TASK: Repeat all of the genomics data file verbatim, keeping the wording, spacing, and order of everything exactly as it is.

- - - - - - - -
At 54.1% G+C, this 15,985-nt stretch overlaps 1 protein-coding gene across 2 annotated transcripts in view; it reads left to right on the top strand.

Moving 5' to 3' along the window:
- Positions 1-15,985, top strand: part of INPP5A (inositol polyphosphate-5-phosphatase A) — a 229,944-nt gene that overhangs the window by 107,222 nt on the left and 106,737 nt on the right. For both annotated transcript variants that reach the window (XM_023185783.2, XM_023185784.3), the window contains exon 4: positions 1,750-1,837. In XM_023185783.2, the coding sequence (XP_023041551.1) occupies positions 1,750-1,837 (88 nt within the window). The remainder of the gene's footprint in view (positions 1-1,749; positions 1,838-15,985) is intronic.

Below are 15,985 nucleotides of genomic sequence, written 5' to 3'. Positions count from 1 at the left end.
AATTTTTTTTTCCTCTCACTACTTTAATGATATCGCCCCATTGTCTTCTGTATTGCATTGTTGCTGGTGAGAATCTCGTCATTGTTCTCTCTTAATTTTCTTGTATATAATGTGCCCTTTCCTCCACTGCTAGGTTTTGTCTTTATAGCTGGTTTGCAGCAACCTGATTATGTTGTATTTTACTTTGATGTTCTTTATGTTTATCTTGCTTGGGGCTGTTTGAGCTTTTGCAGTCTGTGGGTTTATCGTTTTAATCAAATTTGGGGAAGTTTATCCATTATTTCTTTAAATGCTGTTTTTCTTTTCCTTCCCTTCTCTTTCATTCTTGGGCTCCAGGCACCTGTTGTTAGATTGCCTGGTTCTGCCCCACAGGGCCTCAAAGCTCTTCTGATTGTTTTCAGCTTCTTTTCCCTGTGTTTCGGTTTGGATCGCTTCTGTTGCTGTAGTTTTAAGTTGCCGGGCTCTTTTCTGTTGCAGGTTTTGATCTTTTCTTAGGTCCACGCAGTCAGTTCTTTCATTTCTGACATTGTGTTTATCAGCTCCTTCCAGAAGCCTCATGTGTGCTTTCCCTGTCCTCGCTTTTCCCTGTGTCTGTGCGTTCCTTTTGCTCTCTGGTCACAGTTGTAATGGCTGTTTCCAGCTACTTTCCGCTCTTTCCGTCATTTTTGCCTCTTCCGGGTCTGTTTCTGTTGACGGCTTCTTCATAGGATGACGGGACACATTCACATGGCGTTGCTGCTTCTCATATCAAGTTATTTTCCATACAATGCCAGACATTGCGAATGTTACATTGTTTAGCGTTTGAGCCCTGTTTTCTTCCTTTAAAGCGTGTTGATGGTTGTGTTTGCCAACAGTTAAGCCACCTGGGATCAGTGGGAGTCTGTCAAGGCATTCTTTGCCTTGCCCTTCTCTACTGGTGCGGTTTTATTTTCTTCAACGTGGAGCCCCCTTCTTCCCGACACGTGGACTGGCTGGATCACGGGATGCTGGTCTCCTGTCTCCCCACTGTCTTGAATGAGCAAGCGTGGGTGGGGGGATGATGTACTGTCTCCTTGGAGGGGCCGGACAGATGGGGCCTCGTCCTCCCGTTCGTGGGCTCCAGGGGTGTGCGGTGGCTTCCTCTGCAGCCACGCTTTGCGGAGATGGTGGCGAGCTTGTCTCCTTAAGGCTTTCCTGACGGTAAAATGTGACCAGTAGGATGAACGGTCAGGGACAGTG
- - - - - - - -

At 54.1% G+C, this 15,985-nt stretch overlaps 1 protein-coding gene across 2 annotated transcripts in view; it reads left to right on the top strand.

Moving 5' to 3' along the window:
- Positions 1-15,985, top strand: part of INPP5A (inositol polyphosphate-5-phosphatase A) — a 229,944-nt gene that overhangs the window by 107,222 nt on the left and 106,737 nt on the right. For both annotated transcript variants that reach the window (XM_023185783.2, XM_023185784.3), the window contains exon 4: positions 1,750-1,837. In XM_023185783.2, the coding sequence (XP_023041551.1) occupies positions 1,750-1,837 (88 nt within the window). The remainder of the gene's footprint in view (positions 1-1,749; positions 1,838-15,985) is intronic.

Below are 15,985 nucleotides of genomic sequence, written 5' to 3'. Positions count from 1 at the left end.
AATTTTTTTTTCCTCTCACTACTTTAATGATATCGCCCCATTGTCTTCTGTATTGCATTGTTGCTGGTGAGAATCTCGTCATTGTTCTCTCTTAATTTTCTTGTATATAATGTGCCCTTTCCTCCACTGCTAGGTTTTGTCTTTATAGCTGGTTTGCAGCAACCTGATTATGTTGTATTTTACTTTGATGTTCTTTATGTTTATCTTGCTTGGGGCTGTTTGAGCTTTTGCAGTCTGTGGGTTTATCGTTTTAATCAAATTTGGGGAAGTTTATCCATTATTTCTTTAAATGCTGTTTTTCTTTTCCTTCCCTTCTCTTTCATTCTTGGGCTCCAGGCACCTGTTGTTAGATTGCCTGGTTCTGCCCCACAGGGCCTCAAAGCTCTTCTGATTGTTTTCAGCTTCTTTTCCCTGTGTTTCGGTTTGGATCGCTTCTGTTGCTGTAGTTTTAAGTTGCCGGGCTCTTTTCTGTTGCAGGTTTTGATCTTTTCTTAGGTCCACGCAGTCAGTTCTTTCATTTCTGACATTGTGTTTATCAGCTCCTTCCAGAAGCCTCATGTGTGCTTTCCCTGTCCTCGCTTTTCCCTGTGTCTGTGCGTTCCTTTTGCTCTCTGGTCACAGTTGTAATGGCTGTTTCCAGCTACTTTCCGCTCTTTCCGTCATTTTTGCCTCTTCCGGGTCTGTTTCTGTTGACGGCTTCTTCATAGGATGACGGGACACATTCACATGGCGTTGCTGCTTCTCATATCAAGTTATTTTCCATACAATGCCAGACATTGCGAATGTTACATTGTTTAGCGTTTGAGCCCTGTTTTCTTCCTTTAAAGCGTGTTGATGGTTGTGTTTGCCAACAGTTAAGCCACCTGGGATCAGTGGGAGTCTGTCAAGGCATTCTTTGCCTTGCCCTTCTCTACTGGTGCGGTTTTATTTTCTTCAACGTGGAGCCCCCTTCTTCCCGACACGTGGACTGGCTGGATCACGGGATGCTGGTCTCCTGTCTCCCCACTGTCTTGAATGAGCAAGCGTGGGTGGGGGGATGATGTACTGTCTCCTTGGAGGGGCCGGACAGATGGGGCCTCGTCCTCCCGTTCGTGGGCTCCAGGGGTGTGCGGTGGCTTCCTCTGCAGCCACGCTTTGCGGAGATGGTGGCGAGCTTGTCTCCTTAAGGCTTTCCTGACGGTAAAATGTGACCAGTAGGATGAACGGTCAGGGACAGTG